Ahhh… Instagram. The premiere source for pictures of happy people sipping on champagne in VIP lounges, surfing in Hawaii, and living their hashtag best lives upon a mountain of likes and comments full heart-eye emojis.
We already know that social media can affect our mental and emotional health by hitting us with a wave of FOMO and unrealistic expectations when we scroll through it and see our high school classmates or an influencer (whatever the hell that is) enjoying a Piña Colada somewhere in the Caribbean, while we’re alone and miserable in our apartment.
But what happens when we go to the opposite side of the spectrum?
What happens when social media becomes a symptom of a toxic work culture?
We live in an age of easy-to-access information, and with that, a greater exposure of our own lives as well as the lives of others, including our work. And while it’s not panoramic beach photos, or the cabin of a private jet, there’s still that FOMO-inducing hype. The hype about how hard you work, how much you’re getting done, the impact you’re having, and how you’re #slaying it.
Forty years ago, the American (or more precisely, Western) Dream was to find a job, do your nine-to-five, climb the corporate ladder, see how far you can get before retirement, and then enjoy your pension. This notion spread across the globe and into GenX. And while this is obviously a gross generalization, today, it’s all about being a unicorn, self-made and growing.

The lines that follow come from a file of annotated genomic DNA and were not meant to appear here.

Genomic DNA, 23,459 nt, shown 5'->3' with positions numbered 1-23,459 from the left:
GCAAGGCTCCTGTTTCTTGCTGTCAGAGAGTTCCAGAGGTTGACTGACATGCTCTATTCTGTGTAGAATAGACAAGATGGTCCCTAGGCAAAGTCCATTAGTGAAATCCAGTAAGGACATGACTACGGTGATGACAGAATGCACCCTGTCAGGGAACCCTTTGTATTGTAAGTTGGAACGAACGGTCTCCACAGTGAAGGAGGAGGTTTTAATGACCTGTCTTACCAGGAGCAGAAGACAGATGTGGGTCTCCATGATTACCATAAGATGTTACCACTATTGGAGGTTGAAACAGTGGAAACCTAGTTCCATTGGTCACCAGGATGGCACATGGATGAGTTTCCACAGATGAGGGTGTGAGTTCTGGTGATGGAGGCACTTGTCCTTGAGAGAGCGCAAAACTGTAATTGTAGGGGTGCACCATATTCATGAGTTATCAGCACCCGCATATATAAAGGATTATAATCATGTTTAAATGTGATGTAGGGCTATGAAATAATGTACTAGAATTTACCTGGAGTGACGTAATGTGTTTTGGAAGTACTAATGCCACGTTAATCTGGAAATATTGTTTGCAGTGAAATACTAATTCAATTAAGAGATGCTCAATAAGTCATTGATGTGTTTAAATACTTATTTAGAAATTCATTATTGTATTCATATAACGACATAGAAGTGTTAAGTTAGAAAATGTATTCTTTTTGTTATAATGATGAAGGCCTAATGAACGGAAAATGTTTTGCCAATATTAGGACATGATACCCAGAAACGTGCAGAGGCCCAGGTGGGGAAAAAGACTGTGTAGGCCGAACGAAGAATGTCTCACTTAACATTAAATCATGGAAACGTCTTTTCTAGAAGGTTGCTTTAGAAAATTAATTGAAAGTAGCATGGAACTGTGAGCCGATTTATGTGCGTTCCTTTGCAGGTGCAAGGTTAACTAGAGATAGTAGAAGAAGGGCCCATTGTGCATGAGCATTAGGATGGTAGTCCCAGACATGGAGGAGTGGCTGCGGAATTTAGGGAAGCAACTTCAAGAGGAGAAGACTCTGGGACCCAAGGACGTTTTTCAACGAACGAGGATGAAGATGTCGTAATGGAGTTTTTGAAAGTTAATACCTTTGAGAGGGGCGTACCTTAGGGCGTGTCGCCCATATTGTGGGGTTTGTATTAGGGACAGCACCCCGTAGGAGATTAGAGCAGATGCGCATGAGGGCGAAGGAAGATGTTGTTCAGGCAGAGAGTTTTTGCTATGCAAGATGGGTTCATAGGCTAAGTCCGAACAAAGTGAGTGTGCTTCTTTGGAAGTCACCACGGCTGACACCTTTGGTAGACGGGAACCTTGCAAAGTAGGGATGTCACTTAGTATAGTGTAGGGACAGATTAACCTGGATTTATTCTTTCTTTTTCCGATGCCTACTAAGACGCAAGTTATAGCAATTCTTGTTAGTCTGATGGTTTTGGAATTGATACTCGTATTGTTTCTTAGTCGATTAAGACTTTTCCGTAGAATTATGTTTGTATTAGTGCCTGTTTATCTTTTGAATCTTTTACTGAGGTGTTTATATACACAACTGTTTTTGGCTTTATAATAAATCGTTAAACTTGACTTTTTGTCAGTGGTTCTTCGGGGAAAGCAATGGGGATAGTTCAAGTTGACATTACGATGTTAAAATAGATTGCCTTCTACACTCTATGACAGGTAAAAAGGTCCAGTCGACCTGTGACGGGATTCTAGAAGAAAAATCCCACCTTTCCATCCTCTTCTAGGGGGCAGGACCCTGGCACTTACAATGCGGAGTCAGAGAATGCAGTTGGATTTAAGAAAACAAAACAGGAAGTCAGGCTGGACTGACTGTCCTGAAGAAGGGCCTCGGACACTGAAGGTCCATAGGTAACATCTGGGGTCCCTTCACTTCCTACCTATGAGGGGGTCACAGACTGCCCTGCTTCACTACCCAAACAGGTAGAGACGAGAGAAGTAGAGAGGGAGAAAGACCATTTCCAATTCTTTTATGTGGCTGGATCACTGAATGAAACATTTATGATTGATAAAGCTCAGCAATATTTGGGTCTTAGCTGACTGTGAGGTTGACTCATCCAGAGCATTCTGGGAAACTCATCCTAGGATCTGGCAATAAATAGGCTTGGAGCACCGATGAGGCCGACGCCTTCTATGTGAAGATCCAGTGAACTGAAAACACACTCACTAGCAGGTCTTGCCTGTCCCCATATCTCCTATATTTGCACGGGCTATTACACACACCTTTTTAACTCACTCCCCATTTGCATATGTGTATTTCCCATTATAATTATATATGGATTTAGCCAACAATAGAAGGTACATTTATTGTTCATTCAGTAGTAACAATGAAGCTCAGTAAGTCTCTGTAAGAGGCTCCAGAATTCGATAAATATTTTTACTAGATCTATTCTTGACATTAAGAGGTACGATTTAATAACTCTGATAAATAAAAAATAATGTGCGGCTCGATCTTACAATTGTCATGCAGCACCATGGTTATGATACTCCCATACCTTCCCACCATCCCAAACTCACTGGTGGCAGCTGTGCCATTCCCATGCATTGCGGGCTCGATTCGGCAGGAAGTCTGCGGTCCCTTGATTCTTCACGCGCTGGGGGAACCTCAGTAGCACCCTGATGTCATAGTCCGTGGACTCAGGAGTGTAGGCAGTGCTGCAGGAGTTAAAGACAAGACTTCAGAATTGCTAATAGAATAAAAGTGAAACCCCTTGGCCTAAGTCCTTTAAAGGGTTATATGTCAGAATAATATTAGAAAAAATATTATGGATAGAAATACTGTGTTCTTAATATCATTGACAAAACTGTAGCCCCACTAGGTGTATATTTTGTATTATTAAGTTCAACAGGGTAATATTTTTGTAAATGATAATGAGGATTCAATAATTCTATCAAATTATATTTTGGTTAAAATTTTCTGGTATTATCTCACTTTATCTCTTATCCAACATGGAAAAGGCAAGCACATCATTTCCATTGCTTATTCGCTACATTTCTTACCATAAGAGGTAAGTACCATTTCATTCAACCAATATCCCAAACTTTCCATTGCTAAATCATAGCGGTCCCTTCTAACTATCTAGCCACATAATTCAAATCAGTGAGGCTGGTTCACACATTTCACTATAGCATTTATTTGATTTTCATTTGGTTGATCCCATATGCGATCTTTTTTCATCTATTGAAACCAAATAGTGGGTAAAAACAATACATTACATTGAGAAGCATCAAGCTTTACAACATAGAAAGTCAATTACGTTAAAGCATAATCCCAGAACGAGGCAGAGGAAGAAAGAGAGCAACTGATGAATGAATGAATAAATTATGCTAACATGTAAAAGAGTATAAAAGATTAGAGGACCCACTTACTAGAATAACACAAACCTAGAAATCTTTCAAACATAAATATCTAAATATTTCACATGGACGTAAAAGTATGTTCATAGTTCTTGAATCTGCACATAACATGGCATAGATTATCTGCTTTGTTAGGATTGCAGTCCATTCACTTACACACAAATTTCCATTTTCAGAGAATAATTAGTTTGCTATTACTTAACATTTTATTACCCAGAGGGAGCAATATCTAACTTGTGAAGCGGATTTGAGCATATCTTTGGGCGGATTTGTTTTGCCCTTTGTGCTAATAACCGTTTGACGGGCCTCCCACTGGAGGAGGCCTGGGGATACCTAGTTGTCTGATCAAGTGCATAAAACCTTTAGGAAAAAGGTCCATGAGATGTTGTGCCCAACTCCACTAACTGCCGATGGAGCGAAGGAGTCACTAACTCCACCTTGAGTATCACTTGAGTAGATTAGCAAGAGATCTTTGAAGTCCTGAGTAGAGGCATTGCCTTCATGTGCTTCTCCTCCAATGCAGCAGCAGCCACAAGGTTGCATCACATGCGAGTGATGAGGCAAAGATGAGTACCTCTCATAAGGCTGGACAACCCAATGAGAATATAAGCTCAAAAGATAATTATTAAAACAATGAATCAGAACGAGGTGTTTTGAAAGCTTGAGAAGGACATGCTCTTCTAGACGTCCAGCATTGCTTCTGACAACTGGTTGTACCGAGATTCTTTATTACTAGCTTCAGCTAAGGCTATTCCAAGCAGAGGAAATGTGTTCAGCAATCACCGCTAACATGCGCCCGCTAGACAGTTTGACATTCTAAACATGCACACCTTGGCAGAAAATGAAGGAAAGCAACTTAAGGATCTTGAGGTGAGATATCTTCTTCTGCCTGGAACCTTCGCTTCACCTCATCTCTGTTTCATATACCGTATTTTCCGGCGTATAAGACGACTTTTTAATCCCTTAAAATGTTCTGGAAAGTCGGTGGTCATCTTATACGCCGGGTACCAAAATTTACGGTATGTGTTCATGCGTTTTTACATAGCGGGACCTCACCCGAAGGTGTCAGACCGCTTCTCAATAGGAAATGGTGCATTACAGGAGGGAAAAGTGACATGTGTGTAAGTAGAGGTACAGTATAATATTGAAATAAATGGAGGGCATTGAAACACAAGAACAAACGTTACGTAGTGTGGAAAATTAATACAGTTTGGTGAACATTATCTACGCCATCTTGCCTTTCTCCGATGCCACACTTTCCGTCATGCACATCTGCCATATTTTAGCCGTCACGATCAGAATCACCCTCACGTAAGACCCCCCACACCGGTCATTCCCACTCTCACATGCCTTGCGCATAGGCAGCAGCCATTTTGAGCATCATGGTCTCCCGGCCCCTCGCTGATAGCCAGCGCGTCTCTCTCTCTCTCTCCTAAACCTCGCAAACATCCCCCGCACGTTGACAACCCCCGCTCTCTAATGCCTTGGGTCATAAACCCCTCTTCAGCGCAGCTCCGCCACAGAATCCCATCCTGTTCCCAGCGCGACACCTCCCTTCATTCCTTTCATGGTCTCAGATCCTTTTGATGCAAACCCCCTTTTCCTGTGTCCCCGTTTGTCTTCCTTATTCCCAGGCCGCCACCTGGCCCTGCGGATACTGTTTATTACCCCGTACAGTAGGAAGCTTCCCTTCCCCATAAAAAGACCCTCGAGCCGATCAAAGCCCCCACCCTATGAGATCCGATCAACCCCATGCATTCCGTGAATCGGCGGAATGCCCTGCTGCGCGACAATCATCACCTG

You have to hustle to get there, you have to go against everything that comes your way, and your LinkedIn and Instagram followers expect you to come out on top to be part of the club.
Let’s leave the idea of working deep into the night, sacrificing sleep, meaningful meals and conversations with friends, time with family, and overall health.
Passion is a huge driving force, and an incredibly admirable trait in people who hone their craft and share it with the world. Work ethic and quality are important, in anything from being a busboy to a paramedic or a CEO, but working hard for the sake of working hard and getting a pat on the back is absurd and even counterproductive.
We all work hard. We all have obstacles. Instead of fostering a culture where wanting to get a good night’s sleep and enjoy our down time is frowned upon, or considered mediocre at best, let’s help each other achieve our goals without breaking our backs.
Let’s work smart, not hard. Let’s not be the one-human show, doing everything just to prove we can and that we’re worth it. Let’s not normalize the idea of status, when what we need is community.
There will be obstacles, there will be all-nighters to pull, but they should be the exception, not the rule. Some people have larger obstacles, and have to work harder than others to reach the same goal. A lot of GenXers and most Millennials in Latin America have never lived one year without a recession in their lives, and yet in Mexico the phrase “You’re poor because you want to be.” is still common to hear amongst the upper-middle and upper class.
And well, that’s pretty fucked up. And that kind of thinking is going to KILL US. And with everything else that we’re dealing with in this day and age, it’s time for a change, and it’s time to kill the hustle.
Iván is one of the Enterprise Coordinators at Fuckup Nights. He studied design at UAM in Mexico City and has a passion for nature and how we interact with public space and the outdoors. This has led him to become an amateur mountain climber and rescue worker. As an entrepreneur he has jump-started and failed different projects in the retail and service industries. He looks keep learning and is about to start a Master in Planning to learn how to create better cities and spaces.